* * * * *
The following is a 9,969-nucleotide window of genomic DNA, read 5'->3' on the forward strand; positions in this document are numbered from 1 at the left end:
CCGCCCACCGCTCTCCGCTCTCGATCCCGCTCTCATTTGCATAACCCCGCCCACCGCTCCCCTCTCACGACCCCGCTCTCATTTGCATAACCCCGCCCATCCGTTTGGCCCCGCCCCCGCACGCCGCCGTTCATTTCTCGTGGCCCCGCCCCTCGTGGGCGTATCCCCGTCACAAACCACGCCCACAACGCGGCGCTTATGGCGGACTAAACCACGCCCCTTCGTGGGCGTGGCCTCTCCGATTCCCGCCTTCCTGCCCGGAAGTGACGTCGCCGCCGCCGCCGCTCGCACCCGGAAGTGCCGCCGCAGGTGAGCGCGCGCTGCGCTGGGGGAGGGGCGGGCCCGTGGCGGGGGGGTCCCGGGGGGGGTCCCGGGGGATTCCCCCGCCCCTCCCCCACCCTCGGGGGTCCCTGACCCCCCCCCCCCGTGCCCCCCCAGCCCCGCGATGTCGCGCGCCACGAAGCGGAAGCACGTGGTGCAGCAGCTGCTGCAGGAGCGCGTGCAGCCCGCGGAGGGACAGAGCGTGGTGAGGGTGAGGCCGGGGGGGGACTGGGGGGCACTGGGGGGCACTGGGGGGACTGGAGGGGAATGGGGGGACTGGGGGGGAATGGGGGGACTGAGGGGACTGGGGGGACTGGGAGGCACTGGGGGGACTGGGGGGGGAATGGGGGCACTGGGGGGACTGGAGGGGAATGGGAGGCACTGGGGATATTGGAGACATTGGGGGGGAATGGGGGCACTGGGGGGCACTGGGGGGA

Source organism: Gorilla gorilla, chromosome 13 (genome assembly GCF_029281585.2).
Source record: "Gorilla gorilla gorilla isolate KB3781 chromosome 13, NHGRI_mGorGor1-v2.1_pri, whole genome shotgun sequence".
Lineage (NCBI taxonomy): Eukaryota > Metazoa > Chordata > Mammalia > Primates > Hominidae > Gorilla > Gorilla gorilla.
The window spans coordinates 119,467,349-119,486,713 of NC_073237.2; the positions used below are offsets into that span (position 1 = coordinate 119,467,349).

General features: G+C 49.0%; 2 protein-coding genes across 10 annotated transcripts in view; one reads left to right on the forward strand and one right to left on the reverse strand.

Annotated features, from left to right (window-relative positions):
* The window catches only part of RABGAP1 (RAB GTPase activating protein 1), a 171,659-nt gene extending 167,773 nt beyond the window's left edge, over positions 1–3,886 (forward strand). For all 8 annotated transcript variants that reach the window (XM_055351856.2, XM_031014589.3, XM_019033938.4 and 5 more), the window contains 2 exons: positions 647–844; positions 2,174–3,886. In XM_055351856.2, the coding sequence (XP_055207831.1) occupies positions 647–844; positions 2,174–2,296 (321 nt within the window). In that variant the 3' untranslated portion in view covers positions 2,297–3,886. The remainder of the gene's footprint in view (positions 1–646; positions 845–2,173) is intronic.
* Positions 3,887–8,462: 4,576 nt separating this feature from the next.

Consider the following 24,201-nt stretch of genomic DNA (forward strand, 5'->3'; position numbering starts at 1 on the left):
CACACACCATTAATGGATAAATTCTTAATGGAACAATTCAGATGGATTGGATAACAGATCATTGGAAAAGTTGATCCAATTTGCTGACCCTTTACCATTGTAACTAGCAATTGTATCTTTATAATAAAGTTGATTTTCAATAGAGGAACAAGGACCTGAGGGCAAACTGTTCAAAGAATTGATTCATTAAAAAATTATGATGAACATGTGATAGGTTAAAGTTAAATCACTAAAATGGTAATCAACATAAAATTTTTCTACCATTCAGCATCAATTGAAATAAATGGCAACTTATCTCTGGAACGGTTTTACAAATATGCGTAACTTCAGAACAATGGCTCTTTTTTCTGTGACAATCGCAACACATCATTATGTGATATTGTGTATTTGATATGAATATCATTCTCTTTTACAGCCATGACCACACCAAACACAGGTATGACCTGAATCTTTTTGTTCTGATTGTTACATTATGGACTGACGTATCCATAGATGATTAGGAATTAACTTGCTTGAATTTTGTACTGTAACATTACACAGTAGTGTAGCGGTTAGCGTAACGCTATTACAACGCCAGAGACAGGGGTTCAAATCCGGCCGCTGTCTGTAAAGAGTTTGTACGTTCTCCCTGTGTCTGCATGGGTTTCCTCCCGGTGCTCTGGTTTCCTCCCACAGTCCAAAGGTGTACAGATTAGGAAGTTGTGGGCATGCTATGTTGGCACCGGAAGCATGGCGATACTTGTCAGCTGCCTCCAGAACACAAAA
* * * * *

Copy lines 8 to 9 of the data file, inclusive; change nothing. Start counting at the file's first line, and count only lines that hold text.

Annotated features, from left to right (window-relative positions):
* The window catches only part of RABGAP1 (RAB GTPase activating protein 1), a 171,659-nt gene extending 167,773 nt beyond the window's left edge, over positions 1–3,886 (forward strand). For all 8 annotated transcript variants that reach the window (XM_055351856.2, XM_031014589.3, XM_019033938.4 and 5 more), the window contains 2 exons: positions 647–844; positions 2,174–3,886. In XM_055351856.2, the coding sequence (XP_055207831.1) occupies positions 647–844; positions 2,174–2,296 (321 nt within the window). In that variant the 3' untranslated portion in view covers positions 2,297–3,886. The remainder of the gene's footprint in view (positions 1–646; positions 845–2,173) is intronic.